When I tell people that I’m planning to major in Human Geography, they tend to respond in a few different ways. The most common, “Oh that’s so cool! I don’t know too many people who study that.” The second response starts out like the first, but after it’s sunk in for a few minutes, a perplexed look crosses their face and they ask me, “So can you just clarify what exactly Geography is?” And the last, my personal favorite, “Wow, I loved learning where all the countries are on the map when I was in elementary school!” I bite my tongue when I hear this — refraining from responding by asking if they really think I’m spending four years and an entire college tuition on memorizing maps — and try to remind myself that Human Geography is a unique major, so it’s not their fault they haven’t heard of it.
My go-to explanation of my major is that it’s the study of the relationship between people and their land, exploring how each has shaped the other. It looks at how societies are organized on different scales, and how places, territories, and landscapes are produced by human activity. Therefore, it’s the study of how the maps that we’re all familiar with came to be, and what the implications of them being structured in this way are on our society. Not to mention that it’s interdisciplinary in ways you’d never imagine, bringing together environmental science, computer science, art, history, economics, ethnic studies, sociology, and so much more.
I started at UC Berkeley with very little idea of what I wanted to study. During my first semester, one of my professors gave me some of the best advice I’ve heard when I asked how I should go about choosing a major. It went something along the lines of, “It’s all about figuring out which way of explaining the world really clicks for you. Go out and take classes that you think you might be interested in, and while you take them, think about if this understanding of the world makes sense to you.”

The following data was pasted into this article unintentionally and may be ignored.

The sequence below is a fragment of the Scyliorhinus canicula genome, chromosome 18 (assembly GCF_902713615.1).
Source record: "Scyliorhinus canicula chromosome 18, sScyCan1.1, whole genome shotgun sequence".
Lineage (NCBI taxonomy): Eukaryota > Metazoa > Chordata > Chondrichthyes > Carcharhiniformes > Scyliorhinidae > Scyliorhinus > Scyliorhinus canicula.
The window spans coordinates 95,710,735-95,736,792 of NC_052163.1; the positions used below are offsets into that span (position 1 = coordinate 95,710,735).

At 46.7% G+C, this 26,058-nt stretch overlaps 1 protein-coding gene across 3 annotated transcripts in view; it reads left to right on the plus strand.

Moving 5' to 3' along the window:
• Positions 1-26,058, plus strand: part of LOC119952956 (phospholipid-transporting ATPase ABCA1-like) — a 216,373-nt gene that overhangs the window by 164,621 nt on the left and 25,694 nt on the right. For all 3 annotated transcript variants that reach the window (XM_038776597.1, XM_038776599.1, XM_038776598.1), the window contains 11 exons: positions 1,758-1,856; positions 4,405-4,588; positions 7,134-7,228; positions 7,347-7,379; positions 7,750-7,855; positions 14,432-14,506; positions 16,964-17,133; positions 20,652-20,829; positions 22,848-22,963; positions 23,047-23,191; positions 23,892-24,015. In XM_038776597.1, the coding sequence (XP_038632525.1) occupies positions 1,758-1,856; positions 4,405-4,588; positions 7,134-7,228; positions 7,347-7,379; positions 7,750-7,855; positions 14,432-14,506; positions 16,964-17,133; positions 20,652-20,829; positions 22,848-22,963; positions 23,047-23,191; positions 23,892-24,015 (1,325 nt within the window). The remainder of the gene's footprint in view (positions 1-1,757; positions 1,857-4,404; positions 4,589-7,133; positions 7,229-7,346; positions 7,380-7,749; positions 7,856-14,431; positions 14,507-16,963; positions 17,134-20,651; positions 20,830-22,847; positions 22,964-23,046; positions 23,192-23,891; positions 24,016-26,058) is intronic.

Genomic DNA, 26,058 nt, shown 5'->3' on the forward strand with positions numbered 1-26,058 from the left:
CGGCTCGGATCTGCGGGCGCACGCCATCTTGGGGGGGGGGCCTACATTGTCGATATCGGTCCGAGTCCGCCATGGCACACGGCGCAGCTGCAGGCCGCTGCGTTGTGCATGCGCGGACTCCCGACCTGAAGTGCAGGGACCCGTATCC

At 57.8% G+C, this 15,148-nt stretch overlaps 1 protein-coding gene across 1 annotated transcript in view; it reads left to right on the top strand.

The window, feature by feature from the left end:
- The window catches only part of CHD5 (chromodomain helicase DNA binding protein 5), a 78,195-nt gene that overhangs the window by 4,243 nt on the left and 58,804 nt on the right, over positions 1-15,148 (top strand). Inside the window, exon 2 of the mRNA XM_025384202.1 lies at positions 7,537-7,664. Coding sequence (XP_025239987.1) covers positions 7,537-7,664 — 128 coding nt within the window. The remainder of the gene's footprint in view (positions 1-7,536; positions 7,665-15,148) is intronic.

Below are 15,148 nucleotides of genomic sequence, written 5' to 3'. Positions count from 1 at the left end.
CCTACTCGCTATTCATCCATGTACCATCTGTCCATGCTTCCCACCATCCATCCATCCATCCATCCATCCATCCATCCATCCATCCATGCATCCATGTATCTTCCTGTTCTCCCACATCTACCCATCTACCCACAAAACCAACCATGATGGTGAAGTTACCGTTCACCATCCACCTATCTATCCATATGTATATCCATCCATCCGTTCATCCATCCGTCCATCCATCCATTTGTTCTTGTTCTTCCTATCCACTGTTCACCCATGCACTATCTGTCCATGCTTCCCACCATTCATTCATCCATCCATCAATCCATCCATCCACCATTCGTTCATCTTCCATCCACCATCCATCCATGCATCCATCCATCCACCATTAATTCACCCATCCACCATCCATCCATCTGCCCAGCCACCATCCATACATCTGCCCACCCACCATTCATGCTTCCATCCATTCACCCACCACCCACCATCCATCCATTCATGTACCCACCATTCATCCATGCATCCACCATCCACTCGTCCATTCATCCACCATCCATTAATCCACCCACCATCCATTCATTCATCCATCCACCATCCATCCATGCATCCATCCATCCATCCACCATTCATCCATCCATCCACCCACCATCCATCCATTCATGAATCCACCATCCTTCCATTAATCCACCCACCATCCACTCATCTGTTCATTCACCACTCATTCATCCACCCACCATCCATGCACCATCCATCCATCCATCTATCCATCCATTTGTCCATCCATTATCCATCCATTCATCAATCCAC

I’ve only taken a handful of Geography courses and have yet to officially declare the major, so I’m in no way an expert in the field. But the first Geography course I took convinced me that this was the field of study for me, and the subsequent ones have only gone to further this conviction. It’s explained the way the world works to me in ways that I never could have imagined yet make perfect sense to me. I will admit that I’ve spent a good amount of this semester memorizing the world map for one of my classes, and most of my assignments involve making a map of some sort, but that’s beside the point. These assignments have forced me to dig much deeper by looking at the correlation of different factors and encouraging me to consider the social and political implications of how I design my map. In conclusion, Geography is difficult to explain because it brings together so many different things and has so many parts, but one thing is for sure: it’s so much more than simply memorizing maps.